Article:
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Temporal range: Early Paleocene–Early Oligocene
Harpagolestes immanis.jpg
Harpagolestes immanis skull
Scientific classification
Kingdom: Animalia
Phylum: Chordata
Class: Mammalia
Infraclass: Eutheria
Superorder: Laurasiatheria
Order: Mesonychia
Family: Mesonychidae
Cope 1880[1]

See text

Mesonychidae ("Middle Claws") is an extinct family of small to large-sized omnivorous-carnivorous mammals closely related to cetartiodactyls (even-toed ungulates & cetaceans) which were endemic to North America and Eurasia during the Early Paleocene to the Early Oligocene.


The mesonychids were an unusual group of condylarths with a specialized dentition featuring tri-cuspid upper molars and high-crowned lower molars with shearing surfaces. They were once viewed as primitive carnivores, like the Paleocene family Arctocyonidae, and their diet probably included meat and fish. In contrast to this other family of early mammals, the mesonychids had only four digits furnished with hooves supported by narrow fissured end phalanges. [2]

Evolutionary history[edit]

They first appeared in the Early Paleocene, undergoing numerous speciation events during the Paleocene, and Eocene. Mesonychids fared very poorly at the close of the Eocene epoch, with only one genus, Mongolestes,[3] surviving into the Early Oligocene epoch.

Restoration of Mesonyx

Mesonychids probably originated in Asia, where the most primitive mesonychid, Yangtanglestes, is known from the early Paleocene. They were also most diverse in Asia where they occur in all major Paleocene faunas. Since other carnivores such as the creodonts and condylarths were either rare or absent in these animal communities, mesonychids most likely dominated the large predator niche in the Paleocene of Asia. Throughout the Paleocene and Eocene, several genera, including Dissacus, Pachyaena and Mesonyx would radiate out from their ancestral home in Asia and into Europe and North America, where they would give rise to new mesonychid genera. These animals would have migrated to North America via the Bering land bridge.

The term "mesonychid" is often used to refer to any of the various members of the order Mesonychia, though most experts prefer to use it to refer to the members of the family Mesonychidae, with many experts using the term "mesonychian" to refer to the order as a whole.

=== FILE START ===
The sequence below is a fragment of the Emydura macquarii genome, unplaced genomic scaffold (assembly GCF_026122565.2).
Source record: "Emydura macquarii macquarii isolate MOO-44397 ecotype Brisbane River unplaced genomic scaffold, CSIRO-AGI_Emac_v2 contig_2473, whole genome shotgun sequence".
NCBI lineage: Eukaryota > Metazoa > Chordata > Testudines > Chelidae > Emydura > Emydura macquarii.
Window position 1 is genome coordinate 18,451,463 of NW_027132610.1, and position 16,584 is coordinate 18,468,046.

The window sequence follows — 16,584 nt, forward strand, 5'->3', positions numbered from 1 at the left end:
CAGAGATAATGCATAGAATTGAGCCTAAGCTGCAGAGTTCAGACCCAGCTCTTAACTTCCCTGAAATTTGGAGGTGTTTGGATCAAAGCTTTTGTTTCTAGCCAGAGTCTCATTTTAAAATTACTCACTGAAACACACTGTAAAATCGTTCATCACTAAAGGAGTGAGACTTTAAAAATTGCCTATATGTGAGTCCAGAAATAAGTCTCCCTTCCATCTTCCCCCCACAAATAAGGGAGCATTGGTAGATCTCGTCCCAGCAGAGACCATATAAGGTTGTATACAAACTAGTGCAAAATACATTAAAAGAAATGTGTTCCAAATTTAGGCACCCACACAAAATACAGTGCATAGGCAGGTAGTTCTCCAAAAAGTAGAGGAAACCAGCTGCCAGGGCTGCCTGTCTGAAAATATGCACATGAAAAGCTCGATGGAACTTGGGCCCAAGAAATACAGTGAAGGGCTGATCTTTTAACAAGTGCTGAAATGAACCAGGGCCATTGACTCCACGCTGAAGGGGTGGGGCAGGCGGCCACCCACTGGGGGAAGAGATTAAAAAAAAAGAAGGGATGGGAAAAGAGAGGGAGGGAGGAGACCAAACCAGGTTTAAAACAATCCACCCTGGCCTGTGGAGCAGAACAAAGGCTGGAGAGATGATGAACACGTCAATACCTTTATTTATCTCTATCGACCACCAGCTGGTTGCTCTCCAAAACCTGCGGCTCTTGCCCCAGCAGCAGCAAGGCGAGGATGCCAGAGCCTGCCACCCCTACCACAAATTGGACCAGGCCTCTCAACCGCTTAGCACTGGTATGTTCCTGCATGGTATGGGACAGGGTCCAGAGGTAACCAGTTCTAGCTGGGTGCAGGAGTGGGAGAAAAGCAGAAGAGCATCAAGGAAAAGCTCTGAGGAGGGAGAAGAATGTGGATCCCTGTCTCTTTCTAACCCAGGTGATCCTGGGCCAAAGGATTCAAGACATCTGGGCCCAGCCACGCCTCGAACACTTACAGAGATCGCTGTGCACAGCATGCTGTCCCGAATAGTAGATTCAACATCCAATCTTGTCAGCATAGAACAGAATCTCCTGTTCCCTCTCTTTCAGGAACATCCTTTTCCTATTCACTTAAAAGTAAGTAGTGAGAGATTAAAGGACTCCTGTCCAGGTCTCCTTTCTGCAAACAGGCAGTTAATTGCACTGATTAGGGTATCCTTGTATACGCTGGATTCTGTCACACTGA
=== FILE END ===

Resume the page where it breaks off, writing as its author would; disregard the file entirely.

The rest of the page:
Mesonychidae was named by Cope (1880). It is not extant. Its type is Mesonyx. It was assigned to Creodonta by Cope (1880); to Creodonta by Cope (1889); to Carnivora by Peterson (1919); to Mesonychia by Carroll (1988) and Zhou et al. (1995); and to Cete by Archibald (1998);[4] and to Mesonychia by Carroll (1988), Zhou et al. (1995), Geisler and McKenna (2007) and Spaulding et al. (2009).[5]


Family Mesonychidae

  • Genus Ankalagon
    • A. saurognathus
  • Genus Dissacus
    • D. argenteus
    • D. europaeus
    • D. indigenus
    • D. magushanensis
    • D. navajovius
    • D. praenuntius
    • D. rotundus
    • D. serior
    • D. serratus
    • D. willwoodensis
    • D. zanabazari
    • D. zengi
  • Genus Guilestes
    • G. acares
  • Genus Harpagolestes
    • H. immanis
    • H. koreanicus
    • H. orientalis
  • Genus Hessolestes
    • H. ultimus
  • Genus Hukoutherium
    • H. ambigum
    • H. shimemensis
  • Genus Jiangxia
    • J. chaotoensis
  • Genus Mesonyx
  • Mesonyx nuhetingensis
  • Mesonyx obtusidens
  • Mesonyx uintensis
  • Mesonyx uqbulakensis
  • Genus Mongolestes
    • M. hadrodens
    • M. huangheensis
  • Genus Mongolonyx
    • M. dolichognathus
    • M. robustus
  • Genus Pachyaena
    • P. gigantea
    • P. intermedia
    • P. ossifraga
    • P. gracilis
  • Genus Sinonyx
    • S. jiashanensis
  • Genus Synoplotherium
    • S. vorax
  • Genus Yangtanglestes
    • Y. conexus



  1. ^ E. D. Cope 1880 in the Paleobiology Database. Retrieved August 2013.
  2. ^ Jordi & Anton 2002, p. 13
  3. ^ Jin 2005
  4. ^ J. D. Archibald. 1998. Archaic ungulates ("Condylarthra"). In C. M. Janis, K. M. Scott, and L. L. Jacobs (eds.), Evolution of Tertiary Mammals of North America 1:292-331
  5. ^ Mesonychidae (condylarth) in the Paleobiology Database. Retrieved August 2013.

Cited sources[edit]